Pope Francis spoke against the death penalty on Thursday at the start of a trip to Bahrain where the Shi'ite Muslim opposition accuse the Sunni monarchy of overseeing human rights abuses and families of death row inmates had sought help from the pope.
The pontiff's visit, only the second by a pope to the Arabian Peninsula, is aimed at improving ties with the Islamic world but thrust him into the Sunni-Shi'ite rights divide in Bahrain, which crushed a pro-democracy uprising in 2011.
Referring to Bahrain's constitution, the pope said commitments should constantly be practiced so that "religious freedom will be complete", equal dignity and equal opportunities "concretely recognised for each group", that no forms of discrimination exist and that human rights "are not violated".
"I think in the first place of the right to life, of the need to guarantee that right always, including for those being punished, whose lives should not be taken," he added.
Pope Francis was speaking at the Sakhir Palace alongside King Hamad bin Isa Al Khalifa. From the stage, the 85-year-old pope, suffering from knee pain, was led in a wheelchair to the entrance of the courtyard with the king walking alongside. The pope rose and the two embraced before the pontiff got into a white Fiat 500 with Vatican plates.
King Hamad, in his speech, said his country protected the freedom of all faiths to "perform their rituals and establish their places of worship". Bahrain, he said, rejected religious discrimination and condemned "violence and incitement" under a declaration issued by the state several years ago.
The Gulf state seeks to strengthen "our common purpose towards a world in which tolerance prevails while striving for peace, and rejects whatever divides its unity and threatens its civilisational development", he said.
The pope's visit has drawn attention to tensions between the Sunni-led government and the Shi'ite community that led a sizeable pro-democracy uprising in the 2011 "Arab Spring", which Bahrain quashed with Saudi and UAE help.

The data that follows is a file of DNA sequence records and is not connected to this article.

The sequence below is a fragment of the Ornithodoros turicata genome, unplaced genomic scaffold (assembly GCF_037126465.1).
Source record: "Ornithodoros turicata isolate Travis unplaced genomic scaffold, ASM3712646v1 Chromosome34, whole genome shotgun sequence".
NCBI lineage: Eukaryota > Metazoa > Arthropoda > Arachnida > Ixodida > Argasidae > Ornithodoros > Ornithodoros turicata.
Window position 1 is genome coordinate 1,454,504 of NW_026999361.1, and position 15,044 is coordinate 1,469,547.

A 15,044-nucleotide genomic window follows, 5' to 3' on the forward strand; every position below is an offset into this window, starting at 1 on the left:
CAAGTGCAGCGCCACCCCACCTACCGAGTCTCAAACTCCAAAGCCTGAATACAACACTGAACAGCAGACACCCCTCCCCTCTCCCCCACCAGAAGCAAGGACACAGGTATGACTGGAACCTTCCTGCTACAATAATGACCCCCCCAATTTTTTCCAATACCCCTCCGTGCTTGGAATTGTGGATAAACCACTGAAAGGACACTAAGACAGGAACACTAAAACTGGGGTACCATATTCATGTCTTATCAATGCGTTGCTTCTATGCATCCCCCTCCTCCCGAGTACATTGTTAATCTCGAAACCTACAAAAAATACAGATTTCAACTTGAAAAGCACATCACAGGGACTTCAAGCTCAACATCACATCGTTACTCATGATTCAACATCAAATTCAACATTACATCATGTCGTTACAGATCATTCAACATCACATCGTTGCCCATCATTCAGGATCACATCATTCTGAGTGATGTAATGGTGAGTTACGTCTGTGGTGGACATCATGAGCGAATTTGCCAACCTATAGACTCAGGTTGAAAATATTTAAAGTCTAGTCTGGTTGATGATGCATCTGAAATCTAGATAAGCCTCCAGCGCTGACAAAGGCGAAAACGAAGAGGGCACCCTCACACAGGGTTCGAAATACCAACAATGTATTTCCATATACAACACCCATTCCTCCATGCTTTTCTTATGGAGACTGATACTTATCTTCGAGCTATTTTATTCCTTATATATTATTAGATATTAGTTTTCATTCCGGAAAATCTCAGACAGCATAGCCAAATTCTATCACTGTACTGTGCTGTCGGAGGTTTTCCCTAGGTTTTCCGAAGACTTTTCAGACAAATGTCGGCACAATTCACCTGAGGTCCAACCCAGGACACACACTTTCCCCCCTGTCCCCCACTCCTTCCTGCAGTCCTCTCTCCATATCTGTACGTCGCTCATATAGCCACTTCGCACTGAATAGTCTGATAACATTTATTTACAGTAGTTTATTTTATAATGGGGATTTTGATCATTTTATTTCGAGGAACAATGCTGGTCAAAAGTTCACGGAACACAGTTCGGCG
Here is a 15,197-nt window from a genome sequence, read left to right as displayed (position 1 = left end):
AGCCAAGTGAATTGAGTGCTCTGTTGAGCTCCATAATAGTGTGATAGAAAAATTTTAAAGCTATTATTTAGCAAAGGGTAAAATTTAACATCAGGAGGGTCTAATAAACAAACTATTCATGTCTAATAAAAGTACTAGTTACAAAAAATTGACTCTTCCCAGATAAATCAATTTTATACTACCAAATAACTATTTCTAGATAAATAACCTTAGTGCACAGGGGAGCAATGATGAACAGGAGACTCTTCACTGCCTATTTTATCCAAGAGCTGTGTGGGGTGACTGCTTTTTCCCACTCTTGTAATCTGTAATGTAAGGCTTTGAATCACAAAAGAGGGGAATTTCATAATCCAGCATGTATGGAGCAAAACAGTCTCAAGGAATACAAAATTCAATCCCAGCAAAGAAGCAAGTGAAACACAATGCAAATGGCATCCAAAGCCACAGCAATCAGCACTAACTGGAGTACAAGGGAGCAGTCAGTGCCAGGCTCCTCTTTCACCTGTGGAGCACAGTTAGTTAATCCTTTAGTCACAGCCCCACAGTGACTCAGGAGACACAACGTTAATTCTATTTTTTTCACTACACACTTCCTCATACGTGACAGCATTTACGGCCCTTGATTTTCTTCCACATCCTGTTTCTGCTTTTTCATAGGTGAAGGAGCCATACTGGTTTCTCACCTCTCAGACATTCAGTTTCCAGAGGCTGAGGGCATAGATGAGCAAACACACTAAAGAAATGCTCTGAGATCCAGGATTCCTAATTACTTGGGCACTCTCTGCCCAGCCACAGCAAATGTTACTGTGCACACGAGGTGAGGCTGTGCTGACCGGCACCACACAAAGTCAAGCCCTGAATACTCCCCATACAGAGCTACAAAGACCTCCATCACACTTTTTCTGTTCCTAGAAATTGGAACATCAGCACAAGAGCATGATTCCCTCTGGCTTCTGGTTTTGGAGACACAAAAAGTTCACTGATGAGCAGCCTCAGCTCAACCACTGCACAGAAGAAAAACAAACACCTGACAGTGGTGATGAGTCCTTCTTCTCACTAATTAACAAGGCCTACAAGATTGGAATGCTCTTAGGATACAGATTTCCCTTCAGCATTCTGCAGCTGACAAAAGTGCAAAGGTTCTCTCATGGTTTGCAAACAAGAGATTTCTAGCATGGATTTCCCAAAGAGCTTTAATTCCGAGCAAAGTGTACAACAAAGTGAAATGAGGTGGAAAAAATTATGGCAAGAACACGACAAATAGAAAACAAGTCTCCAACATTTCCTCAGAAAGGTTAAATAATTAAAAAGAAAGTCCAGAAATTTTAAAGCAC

Bahrain has imprisoned thousands of protesters, journalists and activists - some in mass trials - since the uprising and cracked down on later sporadic unrest and dissent.
Families of death row inmates in Bahrain appealed to the Argentine-born pope to speak out against capital punishment and defend political prisoners during his trip.
Bahrain rejects criticism from the United Nations and others over its conduct of trials and detention conditions. It says it prosecutes in accordance with international law and that its legal and judicial system continues to be reformed.
During the Nov. 3-6 trip, Francis will address the "Bahrain Forum for Dialogue: East and West for Human Coexistence", have talks with King Hamad, and meet the Muslim Council of Elders.
Pope Francis in 2019 visited fellow Gulf state the United Arab Emirates, which along with Bahrain forged ties with Israel under pacts called the Abraham Accords in 2020.
Bahrain is about 70% Muslim and, unlike Saudi Arabia, allows its community of about 160,000 Catholics - made up mostly of foreign workers - to practice their faith publicly in two churches.
It is home to the first Catholic church to be built in the Gulf area in modern times, which opened in 1939, as well as the cathedral of Our Lady of Arabia, the largest Catholic church on the Arabian Peninsula.
The pontiff's knee pain was so bad on the way to Bahrain that he was unable to walk around the papal plane greeting accompanying reporters as he usually does. The pope has walked with a cane since he tore a ligament in his knee early this year.